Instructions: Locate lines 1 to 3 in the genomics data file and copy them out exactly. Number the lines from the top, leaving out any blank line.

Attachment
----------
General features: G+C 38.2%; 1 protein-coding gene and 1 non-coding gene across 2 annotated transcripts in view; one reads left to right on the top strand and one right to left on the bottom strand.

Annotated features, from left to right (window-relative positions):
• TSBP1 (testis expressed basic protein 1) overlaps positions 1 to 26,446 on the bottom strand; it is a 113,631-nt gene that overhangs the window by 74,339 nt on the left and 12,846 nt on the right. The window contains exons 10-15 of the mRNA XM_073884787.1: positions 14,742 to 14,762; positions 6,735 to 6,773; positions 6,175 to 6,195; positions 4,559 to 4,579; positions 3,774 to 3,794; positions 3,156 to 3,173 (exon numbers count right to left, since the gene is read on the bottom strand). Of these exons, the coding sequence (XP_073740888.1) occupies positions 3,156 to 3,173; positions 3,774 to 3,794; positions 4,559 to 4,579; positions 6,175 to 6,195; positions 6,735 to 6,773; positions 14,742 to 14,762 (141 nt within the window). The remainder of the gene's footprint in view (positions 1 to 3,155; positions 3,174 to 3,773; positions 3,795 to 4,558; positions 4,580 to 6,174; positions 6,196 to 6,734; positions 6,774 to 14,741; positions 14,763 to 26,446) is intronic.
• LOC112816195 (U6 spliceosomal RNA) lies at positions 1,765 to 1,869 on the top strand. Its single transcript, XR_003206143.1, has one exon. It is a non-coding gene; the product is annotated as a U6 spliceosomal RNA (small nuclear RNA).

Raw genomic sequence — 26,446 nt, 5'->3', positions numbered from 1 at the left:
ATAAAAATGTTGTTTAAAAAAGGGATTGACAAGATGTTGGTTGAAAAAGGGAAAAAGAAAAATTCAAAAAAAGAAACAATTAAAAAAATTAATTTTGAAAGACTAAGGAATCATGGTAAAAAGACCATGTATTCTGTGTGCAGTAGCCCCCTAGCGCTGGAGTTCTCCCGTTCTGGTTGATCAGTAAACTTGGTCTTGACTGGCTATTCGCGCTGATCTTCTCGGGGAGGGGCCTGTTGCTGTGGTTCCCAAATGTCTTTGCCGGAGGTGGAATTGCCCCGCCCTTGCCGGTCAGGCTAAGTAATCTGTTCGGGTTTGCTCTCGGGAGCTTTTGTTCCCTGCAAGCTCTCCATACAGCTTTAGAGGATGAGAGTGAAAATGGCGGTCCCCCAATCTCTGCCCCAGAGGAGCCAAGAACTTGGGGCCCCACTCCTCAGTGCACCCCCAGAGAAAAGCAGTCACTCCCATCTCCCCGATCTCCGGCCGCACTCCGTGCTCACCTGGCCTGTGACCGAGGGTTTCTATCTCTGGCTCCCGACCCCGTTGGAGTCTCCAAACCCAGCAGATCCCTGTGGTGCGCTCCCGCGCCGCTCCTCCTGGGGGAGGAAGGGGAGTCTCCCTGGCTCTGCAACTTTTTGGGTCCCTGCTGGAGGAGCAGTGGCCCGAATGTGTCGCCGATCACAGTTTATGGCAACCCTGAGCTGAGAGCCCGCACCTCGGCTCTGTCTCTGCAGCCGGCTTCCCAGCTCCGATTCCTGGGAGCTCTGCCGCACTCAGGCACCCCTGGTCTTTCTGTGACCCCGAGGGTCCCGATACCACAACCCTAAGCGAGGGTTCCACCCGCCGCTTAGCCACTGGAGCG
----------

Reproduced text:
General features: G+C 38.2%; 1 protein-coding gene and 1 non-coding gene across 2 annotated transcripts in view; one reads left to right on the top strand and one right to left on the bottom strand.

Annotated features, from left to right (window-relative positions):
• TSBP1 (testis expressed basic protein 1) overlaps positions 1 to 26,446 on the bottom strand; it is a 113,631-nt gene that overhangs the window by 74,339 nt on the left and 12,846 nt on the right. The window contains exons 10-15 of the mRNA XM_073884787.1: positions 14,742 to 14,762; positions 6,735 to 6,773; positions 6,175 to 6,195; positions 4,559 to 4,579; positions 3,774 to 3,794; positions 3,156 to 3,173 (exon numbers count right to left, since the gene is read on the bottom strand). Of these exons, the coding sequence (XP_073740888.1) occupies positions 3,156 to 3,173; positions 3,774 to 3,794; positions 4,559 to 4,579; positions 6,175 to 6,195; positions 6,735 to 6,773; positions 14,742 to 14,762 (141 nt within the window). The remainder of the gene's footprint in view (positions 1 to 3,155; positions 3,174 to 3,773; positions 3,795 to 4,558; positions 4,580 to 6,174; positions 6,196 to 6,734; positions 6,774 to 14,741; positions 14,763 to 26,446) is intronic.